11. It is not my province, and I have no mission to do more than afford you the freest scope for consideration of a proposal which seriously involves your own prospects, and in reference to which you should be competent to interpret the wishes and determine the true interests of the country. I feel assured, however, that whatever he the result of your deliberations. you will deprecate attempts to treat in a narrow spirit, or otherwise than with dispassionate care and prudence, a question so broad, that in reality it covers the ground of all parties and precludes it from becoming the measure of merely one Government or one party.

  • (p. 2)

12. I need only observe further, without in the least intending thereby to influence your ultimate determination, that it is obviously convenient, if not essential, for the Legislatures of all the Provinces concerned to observe uniformity in the mode of ascertaining their respective, decisions on a question common to all. I have, therefore, desired to be laid before you some correspondence between the Governor General and myself on that. point.

13. Scarcely less important or urgent is the question of internal defense. Much progress was made last year in the general enrolment of the Militia force of the colony, which numbered upwards of 56,000 men; of whom nearly 42,000 turned out for inspection and drill. When the heavy, direct tax, paid by those men and also by the Volunteers, both in time and labor, is considered, we must all feel that the country owes them a special debt of gratitude.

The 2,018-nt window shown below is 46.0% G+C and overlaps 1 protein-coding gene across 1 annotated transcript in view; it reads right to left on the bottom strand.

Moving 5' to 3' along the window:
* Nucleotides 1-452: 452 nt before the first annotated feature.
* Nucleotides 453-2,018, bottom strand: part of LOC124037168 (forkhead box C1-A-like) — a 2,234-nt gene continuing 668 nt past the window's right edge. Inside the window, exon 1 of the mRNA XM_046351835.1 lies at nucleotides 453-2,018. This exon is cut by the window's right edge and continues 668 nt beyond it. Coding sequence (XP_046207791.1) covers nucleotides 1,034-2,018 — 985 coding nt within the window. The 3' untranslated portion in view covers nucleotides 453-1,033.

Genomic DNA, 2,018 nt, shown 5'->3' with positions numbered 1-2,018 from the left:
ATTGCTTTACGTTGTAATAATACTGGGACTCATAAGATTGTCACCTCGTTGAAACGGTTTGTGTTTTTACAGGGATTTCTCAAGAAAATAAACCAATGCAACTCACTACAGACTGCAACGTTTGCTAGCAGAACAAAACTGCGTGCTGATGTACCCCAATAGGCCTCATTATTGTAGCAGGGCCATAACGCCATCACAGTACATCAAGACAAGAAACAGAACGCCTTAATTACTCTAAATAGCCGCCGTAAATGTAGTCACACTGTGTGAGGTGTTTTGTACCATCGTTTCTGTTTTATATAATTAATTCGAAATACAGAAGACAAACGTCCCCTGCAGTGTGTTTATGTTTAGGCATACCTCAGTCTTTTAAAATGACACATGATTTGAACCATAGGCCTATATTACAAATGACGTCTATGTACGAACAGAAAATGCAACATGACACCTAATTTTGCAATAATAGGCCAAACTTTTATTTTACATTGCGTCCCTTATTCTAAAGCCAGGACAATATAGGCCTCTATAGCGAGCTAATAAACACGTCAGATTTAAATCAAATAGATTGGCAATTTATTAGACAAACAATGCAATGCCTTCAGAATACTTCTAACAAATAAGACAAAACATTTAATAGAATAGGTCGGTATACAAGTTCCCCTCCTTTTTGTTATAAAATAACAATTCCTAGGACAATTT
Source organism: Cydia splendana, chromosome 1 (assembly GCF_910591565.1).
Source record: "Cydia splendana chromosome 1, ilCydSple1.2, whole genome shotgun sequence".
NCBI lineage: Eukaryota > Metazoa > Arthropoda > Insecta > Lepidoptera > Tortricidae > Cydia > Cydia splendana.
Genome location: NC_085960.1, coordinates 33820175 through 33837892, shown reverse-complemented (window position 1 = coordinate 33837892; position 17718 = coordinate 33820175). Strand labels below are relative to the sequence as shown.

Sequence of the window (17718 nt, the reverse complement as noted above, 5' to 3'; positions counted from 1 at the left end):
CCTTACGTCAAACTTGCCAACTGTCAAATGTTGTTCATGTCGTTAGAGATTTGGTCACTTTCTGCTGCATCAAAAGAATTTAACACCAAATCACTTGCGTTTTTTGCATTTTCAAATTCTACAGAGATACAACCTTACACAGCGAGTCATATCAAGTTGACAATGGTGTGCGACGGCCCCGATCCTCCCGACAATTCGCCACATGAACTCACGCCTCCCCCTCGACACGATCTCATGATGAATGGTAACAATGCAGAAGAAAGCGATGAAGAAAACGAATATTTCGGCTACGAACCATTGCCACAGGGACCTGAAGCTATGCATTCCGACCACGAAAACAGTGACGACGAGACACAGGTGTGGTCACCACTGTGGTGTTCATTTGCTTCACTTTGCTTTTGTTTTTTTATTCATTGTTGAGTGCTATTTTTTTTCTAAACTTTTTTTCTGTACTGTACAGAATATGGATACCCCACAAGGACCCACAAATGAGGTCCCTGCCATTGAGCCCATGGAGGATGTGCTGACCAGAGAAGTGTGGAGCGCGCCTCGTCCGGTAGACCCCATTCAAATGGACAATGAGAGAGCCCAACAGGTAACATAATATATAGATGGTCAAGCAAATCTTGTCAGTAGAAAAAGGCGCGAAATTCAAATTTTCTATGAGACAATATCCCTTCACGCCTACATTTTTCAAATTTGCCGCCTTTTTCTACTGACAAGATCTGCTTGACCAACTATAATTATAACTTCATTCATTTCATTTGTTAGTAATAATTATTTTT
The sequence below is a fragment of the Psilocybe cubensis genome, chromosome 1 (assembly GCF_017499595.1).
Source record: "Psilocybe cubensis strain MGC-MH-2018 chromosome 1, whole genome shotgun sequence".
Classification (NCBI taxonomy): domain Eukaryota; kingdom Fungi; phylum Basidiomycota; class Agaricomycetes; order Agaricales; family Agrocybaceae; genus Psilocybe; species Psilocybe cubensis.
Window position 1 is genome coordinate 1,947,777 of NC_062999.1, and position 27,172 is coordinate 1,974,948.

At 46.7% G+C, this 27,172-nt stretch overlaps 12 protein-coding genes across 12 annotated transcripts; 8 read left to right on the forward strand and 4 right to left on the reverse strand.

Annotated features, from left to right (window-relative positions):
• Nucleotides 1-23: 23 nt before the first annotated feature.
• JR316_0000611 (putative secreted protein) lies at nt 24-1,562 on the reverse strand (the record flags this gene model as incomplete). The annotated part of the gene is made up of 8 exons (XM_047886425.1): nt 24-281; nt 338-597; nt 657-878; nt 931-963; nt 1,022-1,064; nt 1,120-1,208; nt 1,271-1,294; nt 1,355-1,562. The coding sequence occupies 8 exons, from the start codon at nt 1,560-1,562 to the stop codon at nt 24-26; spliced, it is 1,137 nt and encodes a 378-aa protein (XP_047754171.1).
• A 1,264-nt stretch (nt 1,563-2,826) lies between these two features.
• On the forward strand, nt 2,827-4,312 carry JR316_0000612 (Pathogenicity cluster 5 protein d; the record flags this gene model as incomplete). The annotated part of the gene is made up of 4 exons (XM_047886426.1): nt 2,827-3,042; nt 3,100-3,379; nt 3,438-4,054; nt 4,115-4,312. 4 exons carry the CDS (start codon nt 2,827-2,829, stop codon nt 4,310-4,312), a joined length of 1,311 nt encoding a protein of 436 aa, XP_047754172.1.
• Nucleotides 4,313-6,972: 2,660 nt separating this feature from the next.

14. Nevertheless, though they have exhibited much military aptitude, no adequate means have yet been taken to render effective the excellent material of that large force. Without arms, accoutrements, uniforms, or any advantage except a few hours drill in each year, a succession of years similarly employed would teach them little more. A step in advance is necessary to fit them fort he most ordinary service in the field. This Province can no longer expect to contribute for its defense only a fortieth part of the annual disbursements of Her Majesty’s Commissariat chest at Halifax. Nor do I for a moment suppose you can either expect or wish the ample freedom which you enjoy here, to be always exempt from those honorable obligations which its preservation entails elsewhere.

15. I have therefore directed Estimates to be prepared for placing the Militia in a more efficient state, and feel confident that whatever may be the necessary cost, you will regard the defence of the Country not as a burthen, but a privilege and a sacred duty to be cheerfully performed.

Mr. Speaker, and Gentlemen of the House of Assembly: